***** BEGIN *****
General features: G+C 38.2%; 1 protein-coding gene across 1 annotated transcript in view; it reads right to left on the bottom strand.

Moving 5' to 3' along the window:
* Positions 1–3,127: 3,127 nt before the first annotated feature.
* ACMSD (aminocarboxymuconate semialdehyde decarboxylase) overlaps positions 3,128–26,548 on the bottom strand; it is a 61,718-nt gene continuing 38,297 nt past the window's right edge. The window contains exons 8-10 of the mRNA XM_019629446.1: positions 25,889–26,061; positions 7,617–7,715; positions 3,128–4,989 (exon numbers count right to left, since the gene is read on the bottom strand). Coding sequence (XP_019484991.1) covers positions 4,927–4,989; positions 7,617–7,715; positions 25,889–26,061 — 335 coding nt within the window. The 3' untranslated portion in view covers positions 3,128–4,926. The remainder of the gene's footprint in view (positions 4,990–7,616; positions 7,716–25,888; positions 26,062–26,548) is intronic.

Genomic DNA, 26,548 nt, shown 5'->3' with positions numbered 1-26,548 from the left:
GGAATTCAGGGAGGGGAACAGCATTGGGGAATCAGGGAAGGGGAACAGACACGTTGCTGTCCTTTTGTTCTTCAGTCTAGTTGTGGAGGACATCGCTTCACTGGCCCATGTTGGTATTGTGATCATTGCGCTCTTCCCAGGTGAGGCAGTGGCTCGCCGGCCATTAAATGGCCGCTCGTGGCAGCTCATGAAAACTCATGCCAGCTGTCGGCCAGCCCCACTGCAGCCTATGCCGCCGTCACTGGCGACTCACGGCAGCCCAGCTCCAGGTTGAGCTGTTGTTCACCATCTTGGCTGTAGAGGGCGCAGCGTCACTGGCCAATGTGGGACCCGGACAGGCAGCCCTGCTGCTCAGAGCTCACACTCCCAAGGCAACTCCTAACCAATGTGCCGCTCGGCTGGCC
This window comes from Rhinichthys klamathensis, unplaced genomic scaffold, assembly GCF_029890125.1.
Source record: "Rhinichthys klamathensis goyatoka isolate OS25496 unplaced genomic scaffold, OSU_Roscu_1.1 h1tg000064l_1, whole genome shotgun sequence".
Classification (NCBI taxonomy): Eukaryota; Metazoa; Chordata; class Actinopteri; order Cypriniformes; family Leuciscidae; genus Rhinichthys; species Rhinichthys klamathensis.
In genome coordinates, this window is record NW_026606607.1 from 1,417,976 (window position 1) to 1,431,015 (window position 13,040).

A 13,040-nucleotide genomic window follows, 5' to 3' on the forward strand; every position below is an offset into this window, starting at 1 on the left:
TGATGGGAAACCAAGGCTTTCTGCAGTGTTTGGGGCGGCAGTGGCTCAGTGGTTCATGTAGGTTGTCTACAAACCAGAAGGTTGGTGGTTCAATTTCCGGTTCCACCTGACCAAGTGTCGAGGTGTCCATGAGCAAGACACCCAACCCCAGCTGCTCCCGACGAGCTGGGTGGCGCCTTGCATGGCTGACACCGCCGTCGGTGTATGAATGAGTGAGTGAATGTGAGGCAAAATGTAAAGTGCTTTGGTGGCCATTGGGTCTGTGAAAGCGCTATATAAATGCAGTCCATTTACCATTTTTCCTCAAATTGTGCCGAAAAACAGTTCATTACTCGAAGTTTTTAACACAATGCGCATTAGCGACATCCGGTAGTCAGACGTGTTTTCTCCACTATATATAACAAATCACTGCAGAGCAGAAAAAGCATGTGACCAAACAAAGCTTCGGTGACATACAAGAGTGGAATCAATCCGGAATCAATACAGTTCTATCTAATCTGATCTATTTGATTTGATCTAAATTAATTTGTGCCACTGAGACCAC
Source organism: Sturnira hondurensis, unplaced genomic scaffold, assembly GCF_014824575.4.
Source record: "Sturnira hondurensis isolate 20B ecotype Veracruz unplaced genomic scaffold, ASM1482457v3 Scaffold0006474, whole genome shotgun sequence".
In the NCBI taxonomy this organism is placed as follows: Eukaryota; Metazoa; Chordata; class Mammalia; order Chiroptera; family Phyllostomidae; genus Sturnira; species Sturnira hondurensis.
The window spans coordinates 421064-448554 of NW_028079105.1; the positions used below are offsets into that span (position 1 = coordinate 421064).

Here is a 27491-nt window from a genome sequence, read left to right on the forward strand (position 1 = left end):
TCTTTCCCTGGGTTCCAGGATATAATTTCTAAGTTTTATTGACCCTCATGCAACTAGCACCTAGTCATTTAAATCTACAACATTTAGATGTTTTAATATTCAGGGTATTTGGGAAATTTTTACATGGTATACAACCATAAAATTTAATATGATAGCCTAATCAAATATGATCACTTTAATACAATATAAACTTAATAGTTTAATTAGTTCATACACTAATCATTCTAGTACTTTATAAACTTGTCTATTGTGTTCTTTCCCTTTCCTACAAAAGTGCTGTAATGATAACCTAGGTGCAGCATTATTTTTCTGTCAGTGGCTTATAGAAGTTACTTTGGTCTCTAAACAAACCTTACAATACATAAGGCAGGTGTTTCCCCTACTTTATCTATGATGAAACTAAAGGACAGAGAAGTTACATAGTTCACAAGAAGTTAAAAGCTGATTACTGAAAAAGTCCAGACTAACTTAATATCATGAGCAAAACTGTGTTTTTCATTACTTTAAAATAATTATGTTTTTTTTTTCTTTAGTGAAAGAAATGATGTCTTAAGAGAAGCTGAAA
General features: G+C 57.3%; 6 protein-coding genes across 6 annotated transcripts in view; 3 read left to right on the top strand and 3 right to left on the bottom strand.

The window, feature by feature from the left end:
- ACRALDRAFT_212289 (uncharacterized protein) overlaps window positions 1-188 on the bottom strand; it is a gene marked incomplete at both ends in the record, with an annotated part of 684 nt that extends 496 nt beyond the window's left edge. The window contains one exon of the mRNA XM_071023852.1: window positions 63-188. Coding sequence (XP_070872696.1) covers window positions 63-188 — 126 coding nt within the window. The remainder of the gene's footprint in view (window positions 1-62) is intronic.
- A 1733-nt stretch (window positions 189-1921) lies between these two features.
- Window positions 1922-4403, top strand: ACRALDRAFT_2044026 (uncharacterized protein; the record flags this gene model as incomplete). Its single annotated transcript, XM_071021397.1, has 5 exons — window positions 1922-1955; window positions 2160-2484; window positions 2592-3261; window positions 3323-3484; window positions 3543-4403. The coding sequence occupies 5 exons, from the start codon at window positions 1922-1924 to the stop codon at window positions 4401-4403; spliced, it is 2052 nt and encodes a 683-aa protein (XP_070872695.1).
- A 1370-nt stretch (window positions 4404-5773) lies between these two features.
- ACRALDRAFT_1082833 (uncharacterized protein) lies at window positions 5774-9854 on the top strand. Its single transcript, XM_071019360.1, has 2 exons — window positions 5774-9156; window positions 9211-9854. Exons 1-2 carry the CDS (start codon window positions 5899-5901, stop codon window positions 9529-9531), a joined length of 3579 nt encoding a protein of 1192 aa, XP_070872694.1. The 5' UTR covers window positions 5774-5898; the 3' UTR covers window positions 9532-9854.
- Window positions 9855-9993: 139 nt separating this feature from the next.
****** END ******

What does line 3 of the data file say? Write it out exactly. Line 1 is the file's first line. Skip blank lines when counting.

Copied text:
* Positions 1–3,127: 3,127 nt before the first annotated feature.